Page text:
Preslope (95% CI)Postslope (95% CI)Difference (95% CI)PImplementation Effect (95% CI)
Appropriate admission 1.8 (0.3 to 3.3) 4.2 (2.3 to 6.2) 2.4 (0 to 4.9) .06 −7.4 (−23.4 to 12.0) 
Appropriate LOS 1.1 (−0.9 to 3.2) 2.9 (0.7 to 5.1) 1.7 (−1.2 to 4.8) .25 70.3 (33.4 to 117.5) 
Urinalysis 2 (0.1 to 3.9) 2.7 (0.6 to 4.9) 0.7 (−2.1 to 3.6) .61 −22.8 (−38.6 to −3) 
Chest radiograph use −3 (−4.9 to −1.2) −2.3 (−4.7 to 0.1) 0.7 (−2.4 to 3.9) .65 0.1 (−21.9 to 28.4) 
Appropriate antibiotics 3.1 (−0.9 to 7.2) −4 (−8 to 0.2) −6.9 (−12.1 to −1.3) .02 2.8 (−37.3 to 68.5) 
Delayed treatment −0.7 (−6.2 to 5.3) −0.6 (−6.8 to 6.1) 0.1 (−8.3 to 9.1) .99 1.9 (−49.7 to 106.4) 

Subgroup analysis by hospital type (community versus academic and freestanding versus nonfreestanding) revealed no statistically significant differences in the effect of time period on odds of inappropriate admission but did show higher odds of appropriate LOS associated with nonfreestanding versus freestanding hospitals (odds ratio 1.81; 95% confidence interval [CI] 1.46 to 2.23; P < .001).

Regarding our process and balancing measures, we noted no significant differences. The pre-post project-wide performances were 90.2% vs 90.9% (urinalysis), 16.9% vs 12.5% (chest radiograph use), 98.0% vs 98.1% (appropriate empirical antibiotics), and 0.9% vs 0.8% (delayed diagnosis). Adjusted estimates are presented in Table 2. To date, 737 physicians have received MOC credit for their participation in this project.

This QI collaborative demonstrated project-wide improvement in the proportion of appropriately hospitalized infants and the proportion of infants who had an appropriate LOS, with the largest increase in median performance noted in the latter. Many participating sites began the project at or near our measure target for meeting appropriateness criteria for hospitalization, thus limited improvement was possible as seen in the clustering of individual site performance in Fig 2A. For the LOS measure, there was greater variation in performance with greater dispersion of performance in Fig 2B. We also noted that nonfreestanding status seemed to confer an advantage for the LOS measure, which may be related to challenges achieving change across larger institutional settings.

The change noted in LOS also occurred more quickly, as evidenced by the control charts and the significant implementation effect identified in our regression. This may be due to several factors. First, LOS provides a specific goal that can be planned for in advance. Second, the vast majority of sites started farther from the target, and thus the collaborative as a whole had more room for improvement. Third, inherent in the appropriate hospitalization measure was some degree of subjectivity, whereas our LOS measure provided a more objective target. Lastly, there may be differences in the improvement processes between the ED and inpatient units, which may have resulted in different patterns of special cause variation for an inpatient-focused measure such as LOS and an ED-focused measure such as appropriate initial workup and hospitalization.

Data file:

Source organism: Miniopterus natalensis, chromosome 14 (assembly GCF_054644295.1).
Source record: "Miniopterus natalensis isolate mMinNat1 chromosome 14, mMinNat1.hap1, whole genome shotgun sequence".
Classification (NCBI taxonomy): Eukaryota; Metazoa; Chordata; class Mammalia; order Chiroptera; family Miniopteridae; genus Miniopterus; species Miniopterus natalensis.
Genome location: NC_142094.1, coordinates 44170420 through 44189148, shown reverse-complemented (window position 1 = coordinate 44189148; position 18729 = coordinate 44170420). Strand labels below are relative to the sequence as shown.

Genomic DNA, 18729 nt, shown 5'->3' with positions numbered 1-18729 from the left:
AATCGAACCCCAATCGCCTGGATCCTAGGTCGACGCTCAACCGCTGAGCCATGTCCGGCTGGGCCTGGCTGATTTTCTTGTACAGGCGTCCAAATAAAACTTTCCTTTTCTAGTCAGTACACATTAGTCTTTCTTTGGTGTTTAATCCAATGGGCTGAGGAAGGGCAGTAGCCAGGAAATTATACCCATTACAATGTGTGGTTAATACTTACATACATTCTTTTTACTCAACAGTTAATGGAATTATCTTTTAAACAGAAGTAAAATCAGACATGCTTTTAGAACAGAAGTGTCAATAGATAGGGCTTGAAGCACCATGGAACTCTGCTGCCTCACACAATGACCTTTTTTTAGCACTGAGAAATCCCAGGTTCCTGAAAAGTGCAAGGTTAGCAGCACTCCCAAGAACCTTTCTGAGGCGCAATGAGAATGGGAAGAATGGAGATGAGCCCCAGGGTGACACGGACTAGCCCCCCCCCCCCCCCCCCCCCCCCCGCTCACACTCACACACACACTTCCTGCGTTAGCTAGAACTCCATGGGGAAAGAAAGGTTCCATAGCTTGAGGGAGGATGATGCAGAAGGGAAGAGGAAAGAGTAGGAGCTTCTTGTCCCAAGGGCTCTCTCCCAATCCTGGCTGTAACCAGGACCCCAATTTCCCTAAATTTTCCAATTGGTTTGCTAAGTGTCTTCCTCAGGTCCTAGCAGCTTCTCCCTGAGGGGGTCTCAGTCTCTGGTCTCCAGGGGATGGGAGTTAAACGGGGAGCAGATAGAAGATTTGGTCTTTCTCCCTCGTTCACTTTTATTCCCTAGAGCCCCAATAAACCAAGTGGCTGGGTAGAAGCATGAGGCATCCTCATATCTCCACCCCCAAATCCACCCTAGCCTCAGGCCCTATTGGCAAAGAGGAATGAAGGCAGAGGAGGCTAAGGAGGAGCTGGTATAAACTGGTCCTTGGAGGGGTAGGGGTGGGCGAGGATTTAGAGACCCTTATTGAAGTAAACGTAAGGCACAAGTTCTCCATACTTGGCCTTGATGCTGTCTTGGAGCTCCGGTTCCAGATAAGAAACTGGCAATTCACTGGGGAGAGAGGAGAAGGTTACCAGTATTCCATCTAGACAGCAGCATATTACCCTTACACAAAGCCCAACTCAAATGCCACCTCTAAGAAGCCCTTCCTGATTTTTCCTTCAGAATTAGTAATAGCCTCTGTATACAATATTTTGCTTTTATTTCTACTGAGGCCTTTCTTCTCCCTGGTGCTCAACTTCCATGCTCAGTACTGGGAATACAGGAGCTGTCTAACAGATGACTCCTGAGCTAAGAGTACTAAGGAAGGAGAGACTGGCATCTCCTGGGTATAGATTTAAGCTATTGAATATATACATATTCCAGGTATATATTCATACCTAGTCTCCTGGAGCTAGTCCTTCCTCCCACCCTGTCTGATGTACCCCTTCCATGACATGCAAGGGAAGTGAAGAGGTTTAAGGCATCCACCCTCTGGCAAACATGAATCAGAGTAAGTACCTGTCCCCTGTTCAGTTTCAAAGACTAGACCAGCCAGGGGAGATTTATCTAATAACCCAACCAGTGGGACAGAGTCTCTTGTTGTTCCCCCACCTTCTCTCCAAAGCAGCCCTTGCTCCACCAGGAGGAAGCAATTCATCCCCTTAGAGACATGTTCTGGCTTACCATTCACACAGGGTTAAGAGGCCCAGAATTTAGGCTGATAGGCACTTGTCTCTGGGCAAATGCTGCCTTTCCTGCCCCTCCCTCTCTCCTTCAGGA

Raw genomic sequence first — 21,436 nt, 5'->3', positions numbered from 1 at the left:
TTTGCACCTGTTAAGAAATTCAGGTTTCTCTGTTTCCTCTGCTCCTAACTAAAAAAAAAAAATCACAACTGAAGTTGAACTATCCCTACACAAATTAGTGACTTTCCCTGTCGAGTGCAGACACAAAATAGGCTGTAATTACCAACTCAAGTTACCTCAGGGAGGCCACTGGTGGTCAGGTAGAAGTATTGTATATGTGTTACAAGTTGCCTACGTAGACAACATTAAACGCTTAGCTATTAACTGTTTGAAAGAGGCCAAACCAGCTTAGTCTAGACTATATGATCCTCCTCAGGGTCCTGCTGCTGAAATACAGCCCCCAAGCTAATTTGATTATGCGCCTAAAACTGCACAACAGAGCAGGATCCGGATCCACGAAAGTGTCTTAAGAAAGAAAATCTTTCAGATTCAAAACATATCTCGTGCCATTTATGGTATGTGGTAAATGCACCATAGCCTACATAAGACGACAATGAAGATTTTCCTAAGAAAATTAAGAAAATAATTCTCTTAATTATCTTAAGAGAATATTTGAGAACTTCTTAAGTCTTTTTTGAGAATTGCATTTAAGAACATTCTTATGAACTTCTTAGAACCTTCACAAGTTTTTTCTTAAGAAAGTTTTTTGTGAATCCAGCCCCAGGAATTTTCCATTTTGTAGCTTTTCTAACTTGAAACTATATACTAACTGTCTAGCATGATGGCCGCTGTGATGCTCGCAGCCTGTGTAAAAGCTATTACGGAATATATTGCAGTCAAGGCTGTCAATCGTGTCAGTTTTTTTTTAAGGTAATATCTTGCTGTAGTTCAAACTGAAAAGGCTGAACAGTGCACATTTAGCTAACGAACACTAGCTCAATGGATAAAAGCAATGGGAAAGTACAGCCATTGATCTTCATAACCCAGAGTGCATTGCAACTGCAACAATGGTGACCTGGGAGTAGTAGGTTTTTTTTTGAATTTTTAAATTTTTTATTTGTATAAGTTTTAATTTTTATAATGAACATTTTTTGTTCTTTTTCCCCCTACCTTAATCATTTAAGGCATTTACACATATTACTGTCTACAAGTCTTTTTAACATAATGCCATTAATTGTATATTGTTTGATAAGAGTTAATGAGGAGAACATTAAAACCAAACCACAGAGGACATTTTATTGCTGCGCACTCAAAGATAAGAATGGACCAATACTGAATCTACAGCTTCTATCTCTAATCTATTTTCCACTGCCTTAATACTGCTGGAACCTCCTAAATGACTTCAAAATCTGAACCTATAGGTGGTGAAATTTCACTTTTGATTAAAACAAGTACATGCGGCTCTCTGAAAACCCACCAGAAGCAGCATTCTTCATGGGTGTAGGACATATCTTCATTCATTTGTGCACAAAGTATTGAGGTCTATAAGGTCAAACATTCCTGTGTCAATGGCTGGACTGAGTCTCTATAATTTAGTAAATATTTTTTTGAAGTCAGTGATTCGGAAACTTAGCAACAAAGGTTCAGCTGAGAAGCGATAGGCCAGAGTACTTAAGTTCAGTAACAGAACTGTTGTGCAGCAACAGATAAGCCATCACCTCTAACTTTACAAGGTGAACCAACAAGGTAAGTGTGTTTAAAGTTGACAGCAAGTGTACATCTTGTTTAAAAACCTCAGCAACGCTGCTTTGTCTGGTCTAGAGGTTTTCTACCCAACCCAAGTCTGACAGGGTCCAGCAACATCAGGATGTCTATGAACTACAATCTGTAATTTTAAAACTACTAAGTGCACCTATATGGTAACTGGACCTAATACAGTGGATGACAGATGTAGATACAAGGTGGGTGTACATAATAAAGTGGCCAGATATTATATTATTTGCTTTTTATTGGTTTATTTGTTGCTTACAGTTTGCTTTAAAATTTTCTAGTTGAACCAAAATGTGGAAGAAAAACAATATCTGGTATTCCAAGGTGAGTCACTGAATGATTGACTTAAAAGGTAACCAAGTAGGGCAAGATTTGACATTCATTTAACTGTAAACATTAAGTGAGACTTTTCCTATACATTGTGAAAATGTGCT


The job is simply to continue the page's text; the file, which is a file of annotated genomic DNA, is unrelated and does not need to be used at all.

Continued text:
We did not demonstrate significant improvement in our 3 process measures. This may have been due to the fact that the project-wide baseline performances were close to (or met) the targets, limiting the degree of change needed. However, during the project, some sites reported extensive work on these measures and certain sites did make improvements. For this reason, we suggest assessing process measures in this style of large collaborative provided that doing so does not detract effort from the outcome measures.

Many aspects of well-appearing, febrile infant management are controversial, and there is no gold standard approach. Current management strategies are based on guidelines developed decades ago11,13,23  and data from regionally limited health systems.8  RNA biosignatures hold promise,24  but cost-effective, easily disseminated strategies are not currently available. We embarked on this project with the goal to improve and standardize care and decrease variability rather than derive optimal management strategies. We opted toward “conservative” approaches (eg, hospitalizing infants <31 days was considered appropriate)23 ; however, we also selected measures that would not penalize more “progressive” sites when we felt the evidence supported a variety of decisions.13,21  Our measures do not address clinical questions for which we could not arrive at consensus (eg, lumbar puncture).